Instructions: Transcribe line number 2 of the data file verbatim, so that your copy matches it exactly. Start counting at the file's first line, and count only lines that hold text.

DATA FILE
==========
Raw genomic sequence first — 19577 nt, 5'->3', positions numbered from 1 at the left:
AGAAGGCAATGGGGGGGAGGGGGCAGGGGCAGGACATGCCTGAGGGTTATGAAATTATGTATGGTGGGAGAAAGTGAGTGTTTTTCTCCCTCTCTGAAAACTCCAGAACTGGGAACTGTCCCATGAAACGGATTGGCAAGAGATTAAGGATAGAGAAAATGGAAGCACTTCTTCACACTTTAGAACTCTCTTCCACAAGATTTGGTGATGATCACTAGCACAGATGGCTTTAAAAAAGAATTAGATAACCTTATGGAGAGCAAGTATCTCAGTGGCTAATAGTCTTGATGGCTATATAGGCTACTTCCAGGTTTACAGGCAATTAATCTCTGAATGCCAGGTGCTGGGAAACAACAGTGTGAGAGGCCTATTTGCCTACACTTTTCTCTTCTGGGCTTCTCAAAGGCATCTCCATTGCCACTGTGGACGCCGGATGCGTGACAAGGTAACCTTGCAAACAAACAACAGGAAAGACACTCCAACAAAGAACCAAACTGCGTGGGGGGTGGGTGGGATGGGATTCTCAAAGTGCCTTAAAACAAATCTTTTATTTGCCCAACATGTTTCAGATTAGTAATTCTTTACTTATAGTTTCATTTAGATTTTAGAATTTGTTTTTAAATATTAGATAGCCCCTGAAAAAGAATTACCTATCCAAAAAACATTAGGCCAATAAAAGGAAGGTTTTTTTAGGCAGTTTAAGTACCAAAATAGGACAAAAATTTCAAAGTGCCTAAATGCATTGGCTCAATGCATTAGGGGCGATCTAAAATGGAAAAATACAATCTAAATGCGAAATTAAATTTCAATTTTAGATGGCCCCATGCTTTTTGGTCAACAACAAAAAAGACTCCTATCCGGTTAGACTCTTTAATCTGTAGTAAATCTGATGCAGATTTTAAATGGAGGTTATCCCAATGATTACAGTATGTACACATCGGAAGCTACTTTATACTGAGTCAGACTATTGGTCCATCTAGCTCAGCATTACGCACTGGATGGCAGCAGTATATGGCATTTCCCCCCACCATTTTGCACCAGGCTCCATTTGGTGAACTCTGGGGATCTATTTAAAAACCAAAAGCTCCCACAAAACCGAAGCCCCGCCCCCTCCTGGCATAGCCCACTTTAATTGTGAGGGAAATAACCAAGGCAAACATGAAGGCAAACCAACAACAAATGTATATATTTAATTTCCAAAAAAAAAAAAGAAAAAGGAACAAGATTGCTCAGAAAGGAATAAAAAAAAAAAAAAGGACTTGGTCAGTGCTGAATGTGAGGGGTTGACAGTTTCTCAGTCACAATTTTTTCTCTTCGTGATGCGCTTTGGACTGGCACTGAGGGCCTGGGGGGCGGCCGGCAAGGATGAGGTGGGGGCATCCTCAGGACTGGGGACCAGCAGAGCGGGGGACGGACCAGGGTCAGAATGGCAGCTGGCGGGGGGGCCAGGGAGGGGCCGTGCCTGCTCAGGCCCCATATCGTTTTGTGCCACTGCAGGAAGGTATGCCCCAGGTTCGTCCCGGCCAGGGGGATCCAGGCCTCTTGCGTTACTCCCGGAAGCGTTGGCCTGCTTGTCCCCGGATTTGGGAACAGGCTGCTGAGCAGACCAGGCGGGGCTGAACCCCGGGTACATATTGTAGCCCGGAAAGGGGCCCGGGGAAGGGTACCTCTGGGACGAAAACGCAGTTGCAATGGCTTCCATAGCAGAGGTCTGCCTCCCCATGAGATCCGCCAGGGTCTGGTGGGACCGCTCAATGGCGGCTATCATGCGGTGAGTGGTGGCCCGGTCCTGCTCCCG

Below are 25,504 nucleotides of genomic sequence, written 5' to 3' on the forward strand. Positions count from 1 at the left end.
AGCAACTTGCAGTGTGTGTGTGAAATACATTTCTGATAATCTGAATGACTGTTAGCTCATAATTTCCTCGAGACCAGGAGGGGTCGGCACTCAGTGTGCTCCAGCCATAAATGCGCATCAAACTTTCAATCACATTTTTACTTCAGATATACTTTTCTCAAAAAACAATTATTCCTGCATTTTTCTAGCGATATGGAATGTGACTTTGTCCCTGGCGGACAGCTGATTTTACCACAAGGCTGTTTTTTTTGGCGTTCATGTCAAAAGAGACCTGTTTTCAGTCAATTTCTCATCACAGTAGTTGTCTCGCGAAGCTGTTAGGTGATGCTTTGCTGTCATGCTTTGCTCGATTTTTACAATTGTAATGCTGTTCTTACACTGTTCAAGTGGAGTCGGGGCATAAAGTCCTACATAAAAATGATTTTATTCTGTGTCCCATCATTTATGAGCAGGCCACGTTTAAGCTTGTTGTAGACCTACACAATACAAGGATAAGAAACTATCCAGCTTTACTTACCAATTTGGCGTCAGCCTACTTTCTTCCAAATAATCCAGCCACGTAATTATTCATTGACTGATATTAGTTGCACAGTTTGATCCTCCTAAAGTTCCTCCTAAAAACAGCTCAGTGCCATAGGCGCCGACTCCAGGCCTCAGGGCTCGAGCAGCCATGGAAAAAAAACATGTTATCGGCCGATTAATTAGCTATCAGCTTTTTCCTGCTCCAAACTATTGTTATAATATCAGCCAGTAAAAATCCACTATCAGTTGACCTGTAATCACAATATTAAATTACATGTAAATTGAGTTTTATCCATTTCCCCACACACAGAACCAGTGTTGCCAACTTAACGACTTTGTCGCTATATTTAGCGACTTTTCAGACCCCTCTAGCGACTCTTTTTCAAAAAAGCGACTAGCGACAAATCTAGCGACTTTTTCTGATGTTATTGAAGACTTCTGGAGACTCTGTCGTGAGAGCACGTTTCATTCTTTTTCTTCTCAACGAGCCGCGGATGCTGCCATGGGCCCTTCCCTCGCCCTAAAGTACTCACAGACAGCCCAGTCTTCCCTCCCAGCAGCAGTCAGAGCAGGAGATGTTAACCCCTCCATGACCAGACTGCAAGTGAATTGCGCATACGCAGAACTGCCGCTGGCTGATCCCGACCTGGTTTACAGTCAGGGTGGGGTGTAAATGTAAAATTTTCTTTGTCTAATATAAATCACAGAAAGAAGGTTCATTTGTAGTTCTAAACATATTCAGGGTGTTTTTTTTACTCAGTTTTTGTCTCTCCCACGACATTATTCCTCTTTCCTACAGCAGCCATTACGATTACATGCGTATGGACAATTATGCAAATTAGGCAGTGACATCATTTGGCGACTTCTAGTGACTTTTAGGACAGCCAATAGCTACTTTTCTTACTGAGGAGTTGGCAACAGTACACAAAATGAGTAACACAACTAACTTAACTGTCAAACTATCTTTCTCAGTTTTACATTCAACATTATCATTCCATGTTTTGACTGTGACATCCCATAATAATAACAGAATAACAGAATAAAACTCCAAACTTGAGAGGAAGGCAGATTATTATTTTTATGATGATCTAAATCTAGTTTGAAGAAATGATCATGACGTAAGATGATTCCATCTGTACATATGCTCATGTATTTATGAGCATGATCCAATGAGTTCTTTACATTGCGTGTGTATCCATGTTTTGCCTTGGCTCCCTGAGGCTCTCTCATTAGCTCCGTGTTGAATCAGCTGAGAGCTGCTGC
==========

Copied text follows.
AGAAGGCAATGGGGGGGAGGGGGCAGGGGCAGGACATGCCTGAGGGTTATGAAATTATGTATGGTGGGAGAAAGTGAGTGTTTTTCTCCCTCTCTGAAAACTCCAGAACTGGGAACTGTCCCATGAAACGGATTGGCAAGAGATTAAGGATAGAGAAAATGGAAGCACTTCTTCACACTTTAGAACTCTCTTCCACAAGATTTGGTGATGATCACTAGCACAGATGGCTTTAAAAAAGAATTAGATAACCTTATGGAGAGCAAGTATCTCAGTGGCTAATAGTCTTGATGGCTATATAGGCTACTTCCAGGTTTACAGGCAATTAATCTCTGAATGCCAGGTGCTGGGAAACAACAGTGTGAGAGGCCTATTTGCCTACACTTTTCTCTTCTGGGCTTCTCAAAGGCATCTCCATTGCCACTGTGGACGCCGGATGCGTGACAAGGTAACCTTGCAAACAAACAACAGGAAAGACACTCCAACAAAGAACCAAACTGCGTGGGGGGTGGGTGGGATGGGATTCTCAAAGTGCCTTAAAACAAATCTTTTATTTGCCCAACATGTTTCAGATTAGTAATTCTTTACTTATAGTTTCATTTAGATTTTAGAATTTGTTTTTAAATATTAGATAGCCCCTGAAAAAGAATTACCTATCCAAAAAACATTAGGCCAATAAAAGGAAGGTTTTTTTAGGCAGTTTAAGTACCAAAATAGGACAAAAATTTCAAAGTGCCTAAATGCATTGGCTCAATGCATTAGGGGCGATCTAAAATGGAAAAATACAATCTAAATGCGAAATTAAATTTCAATTTTAGATGGCCCCATGCTTTTTGGTCAACAACAAAAAAGACTCCTATCCGGTTAGACTCTTTAATCTGTAGTAAATCTGATGCAGATTTTAAATGGAGGTTATCCCAATGATTACAGTATGTACACATCGGAAGCTACTTTATACTGAGTCAGACTATTGGTCCATCTAGCTCAGCATTACGCACTGGATGGCAGCAGTATATGGCATTTCCCCCCACCATTTTGCACCAGGCTCCATTTGGTGAACTCTGGGGATCTATTTAAAAACCAAAAGCTCCCACAAAACCGAAGCCCCGCCCCCTCCTGGCATAGCCCACTTTAATTGTGAGGGAAATAACCAAGGCAAACATGAAGGCAAACCAACAACAAATGTATATATTTAATTTCCAAAAAAAAAAAAGAAAAAGGAACAAGATTGCTCAGAAAGGAATAAAAAAAAAAAAAAGGACTTGGTCAGTGCTGAATGTGAGGGGTTGACAGTTTCTCAGTCACAATTTTTTCTCTTCGTGATGCGCTTTGGACTGGCACTGAGGGCCTGGGGGGCGGCCGGCAAGGATGAGGTGGGGGCATCCTCAGGACTGGGGACCAGCAGAGCGGGGGACGGACCAGGGTCAGAATGGCAGCTGGCGGGGGGGCCAGGGAGGGGCCGTGCCTGCTCAGGCCCCATATCGTTTTGTGCCACTGCAGGAAGGTATGCCCCAGGTTCGTCCCGGCCAGGGGGATCCAGGCCTCTTGCGTTACTCCCGGAAGCGTTGGCCTGCTTGTCCCCGGATTTGGGAACAGGCTGCTGAGCAGACCAGGCGGGGCTGAACCCCGGGTACATATTGTAGCCCGGAAAGGGGCCCGGGGAAGGGTACCTCTGGGACGAAAACGCAGTTGCAATGGCTTCCATAGCAGAGGTCTGCCTCCCCATGAGATCCGCCAGGGTCTGGTGGGACCGCTCAATGGCGGCTATCATGCGGTGAGTGGTGGCCCGGTCCTGCTCCCG